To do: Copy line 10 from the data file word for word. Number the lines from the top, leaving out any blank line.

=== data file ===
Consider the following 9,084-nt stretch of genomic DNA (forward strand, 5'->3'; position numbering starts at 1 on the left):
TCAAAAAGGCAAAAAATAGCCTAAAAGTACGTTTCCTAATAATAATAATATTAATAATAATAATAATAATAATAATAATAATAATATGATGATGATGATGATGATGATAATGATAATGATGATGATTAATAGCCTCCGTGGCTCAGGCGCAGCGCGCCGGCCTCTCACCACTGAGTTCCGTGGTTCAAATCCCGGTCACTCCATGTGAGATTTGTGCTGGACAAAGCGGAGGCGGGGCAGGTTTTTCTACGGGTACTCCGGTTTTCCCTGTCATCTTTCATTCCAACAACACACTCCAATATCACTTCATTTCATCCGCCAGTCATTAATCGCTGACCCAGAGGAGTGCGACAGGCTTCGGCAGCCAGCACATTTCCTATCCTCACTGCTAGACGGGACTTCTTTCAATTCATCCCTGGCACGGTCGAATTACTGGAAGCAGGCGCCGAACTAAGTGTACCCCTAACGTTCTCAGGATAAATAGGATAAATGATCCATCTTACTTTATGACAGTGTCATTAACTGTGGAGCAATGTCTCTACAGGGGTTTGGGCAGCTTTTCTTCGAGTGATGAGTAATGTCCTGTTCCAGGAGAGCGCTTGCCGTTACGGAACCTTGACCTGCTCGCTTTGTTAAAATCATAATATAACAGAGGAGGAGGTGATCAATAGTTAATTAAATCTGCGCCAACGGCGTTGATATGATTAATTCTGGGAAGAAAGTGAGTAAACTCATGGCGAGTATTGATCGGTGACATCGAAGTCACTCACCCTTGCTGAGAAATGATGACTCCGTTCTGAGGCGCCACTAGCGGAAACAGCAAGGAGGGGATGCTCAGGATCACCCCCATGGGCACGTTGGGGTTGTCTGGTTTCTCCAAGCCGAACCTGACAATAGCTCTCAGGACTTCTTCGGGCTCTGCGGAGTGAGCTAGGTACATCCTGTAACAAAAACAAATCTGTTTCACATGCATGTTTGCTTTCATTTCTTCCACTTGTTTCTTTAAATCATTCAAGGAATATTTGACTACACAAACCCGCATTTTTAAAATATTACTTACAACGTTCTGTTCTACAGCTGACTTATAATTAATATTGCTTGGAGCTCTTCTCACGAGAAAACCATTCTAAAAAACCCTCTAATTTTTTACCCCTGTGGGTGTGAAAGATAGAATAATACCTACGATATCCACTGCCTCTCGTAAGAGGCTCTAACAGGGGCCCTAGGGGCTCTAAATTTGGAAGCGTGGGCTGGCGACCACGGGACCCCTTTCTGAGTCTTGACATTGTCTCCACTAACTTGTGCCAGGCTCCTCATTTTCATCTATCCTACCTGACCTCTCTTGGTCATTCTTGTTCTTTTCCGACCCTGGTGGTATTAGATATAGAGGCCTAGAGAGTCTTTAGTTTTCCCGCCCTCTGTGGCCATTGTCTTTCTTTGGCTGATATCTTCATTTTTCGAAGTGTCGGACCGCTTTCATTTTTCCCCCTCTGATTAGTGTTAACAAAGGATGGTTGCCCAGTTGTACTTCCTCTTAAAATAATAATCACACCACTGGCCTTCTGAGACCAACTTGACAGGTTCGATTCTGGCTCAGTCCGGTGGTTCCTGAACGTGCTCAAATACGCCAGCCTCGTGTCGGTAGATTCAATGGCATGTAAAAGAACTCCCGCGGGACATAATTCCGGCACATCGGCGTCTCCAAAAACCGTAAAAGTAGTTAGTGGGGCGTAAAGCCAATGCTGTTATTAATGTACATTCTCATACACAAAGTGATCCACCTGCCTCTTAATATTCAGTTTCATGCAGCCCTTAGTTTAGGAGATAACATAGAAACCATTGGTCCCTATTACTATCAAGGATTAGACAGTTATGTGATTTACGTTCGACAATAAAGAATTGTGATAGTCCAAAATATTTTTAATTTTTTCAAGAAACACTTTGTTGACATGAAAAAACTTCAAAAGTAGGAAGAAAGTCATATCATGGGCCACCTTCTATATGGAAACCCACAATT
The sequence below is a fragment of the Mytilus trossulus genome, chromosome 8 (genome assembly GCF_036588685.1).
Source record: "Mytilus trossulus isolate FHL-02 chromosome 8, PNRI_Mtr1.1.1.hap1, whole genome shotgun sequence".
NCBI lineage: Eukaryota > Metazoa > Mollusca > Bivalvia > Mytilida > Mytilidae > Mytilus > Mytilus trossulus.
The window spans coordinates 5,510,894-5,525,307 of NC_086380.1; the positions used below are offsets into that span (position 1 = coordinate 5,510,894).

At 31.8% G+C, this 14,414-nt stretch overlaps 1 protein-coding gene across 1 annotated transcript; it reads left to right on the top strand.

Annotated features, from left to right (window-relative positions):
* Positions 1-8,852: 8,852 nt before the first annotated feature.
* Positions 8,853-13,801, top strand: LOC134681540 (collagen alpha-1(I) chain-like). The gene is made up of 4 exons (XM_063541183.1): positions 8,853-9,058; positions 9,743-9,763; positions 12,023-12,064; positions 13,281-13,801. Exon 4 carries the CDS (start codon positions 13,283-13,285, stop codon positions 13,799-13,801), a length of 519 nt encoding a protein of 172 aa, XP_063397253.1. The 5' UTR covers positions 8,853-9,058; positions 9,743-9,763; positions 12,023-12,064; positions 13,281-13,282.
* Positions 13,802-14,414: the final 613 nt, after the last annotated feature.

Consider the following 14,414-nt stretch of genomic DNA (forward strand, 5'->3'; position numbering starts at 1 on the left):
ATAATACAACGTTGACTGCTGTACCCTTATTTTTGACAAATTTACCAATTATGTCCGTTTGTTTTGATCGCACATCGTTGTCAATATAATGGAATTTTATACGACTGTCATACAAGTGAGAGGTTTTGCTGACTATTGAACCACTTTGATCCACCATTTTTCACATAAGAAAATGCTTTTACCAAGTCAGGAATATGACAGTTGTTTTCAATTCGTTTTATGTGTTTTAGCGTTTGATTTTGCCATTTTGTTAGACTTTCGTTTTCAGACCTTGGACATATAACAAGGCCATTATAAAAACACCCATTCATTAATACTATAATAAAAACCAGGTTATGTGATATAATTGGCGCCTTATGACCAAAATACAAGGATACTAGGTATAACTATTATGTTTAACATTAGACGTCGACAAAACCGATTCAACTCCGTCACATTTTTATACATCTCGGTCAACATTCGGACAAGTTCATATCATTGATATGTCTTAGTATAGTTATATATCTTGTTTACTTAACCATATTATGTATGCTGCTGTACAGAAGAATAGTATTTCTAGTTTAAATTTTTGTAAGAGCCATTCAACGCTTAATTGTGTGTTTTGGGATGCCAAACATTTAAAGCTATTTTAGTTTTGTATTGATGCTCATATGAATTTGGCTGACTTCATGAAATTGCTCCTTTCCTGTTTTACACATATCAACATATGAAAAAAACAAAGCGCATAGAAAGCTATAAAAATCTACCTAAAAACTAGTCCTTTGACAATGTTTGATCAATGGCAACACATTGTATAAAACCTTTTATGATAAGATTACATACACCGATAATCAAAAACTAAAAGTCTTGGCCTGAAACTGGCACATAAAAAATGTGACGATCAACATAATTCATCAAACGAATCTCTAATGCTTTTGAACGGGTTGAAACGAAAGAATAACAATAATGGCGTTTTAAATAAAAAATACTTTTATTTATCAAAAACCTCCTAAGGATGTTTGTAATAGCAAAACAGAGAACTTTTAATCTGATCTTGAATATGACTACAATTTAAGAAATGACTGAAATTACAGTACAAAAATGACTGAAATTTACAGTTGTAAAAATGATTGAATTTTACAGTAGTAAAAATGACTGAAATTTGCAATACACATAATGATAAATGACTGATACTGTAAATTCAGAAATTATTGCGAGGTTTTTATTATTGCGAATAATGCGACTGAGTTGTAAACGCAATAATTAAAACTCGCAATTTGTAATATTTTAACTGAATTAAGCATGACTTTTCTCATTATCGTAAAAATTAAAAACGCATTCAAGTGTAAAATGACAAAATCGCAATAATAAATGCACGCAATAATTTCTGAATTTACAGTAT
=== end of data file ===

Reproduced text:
* Positions 8,853-13,801, top strand: LOC134681540 (collagen alpha-1(I) chain-like). The gene is made up of 4 exons (XM_063541183.1): positions 8,853-9,058; positions 9,743-9,763; positions 12,023-12,064; positions 13,281-13,801. Exon 4 carries the CDS (start codon positions 13,283-13,285, stop codon positions 13,799-13,801), a length of 519 nt encoding a protein of 172 aa, XP_063397253.1. The 5' UTR covers positions 8,853-9,058; positions 9,743-9,763; positions 12,023-12,064; positions 13,281-13,282.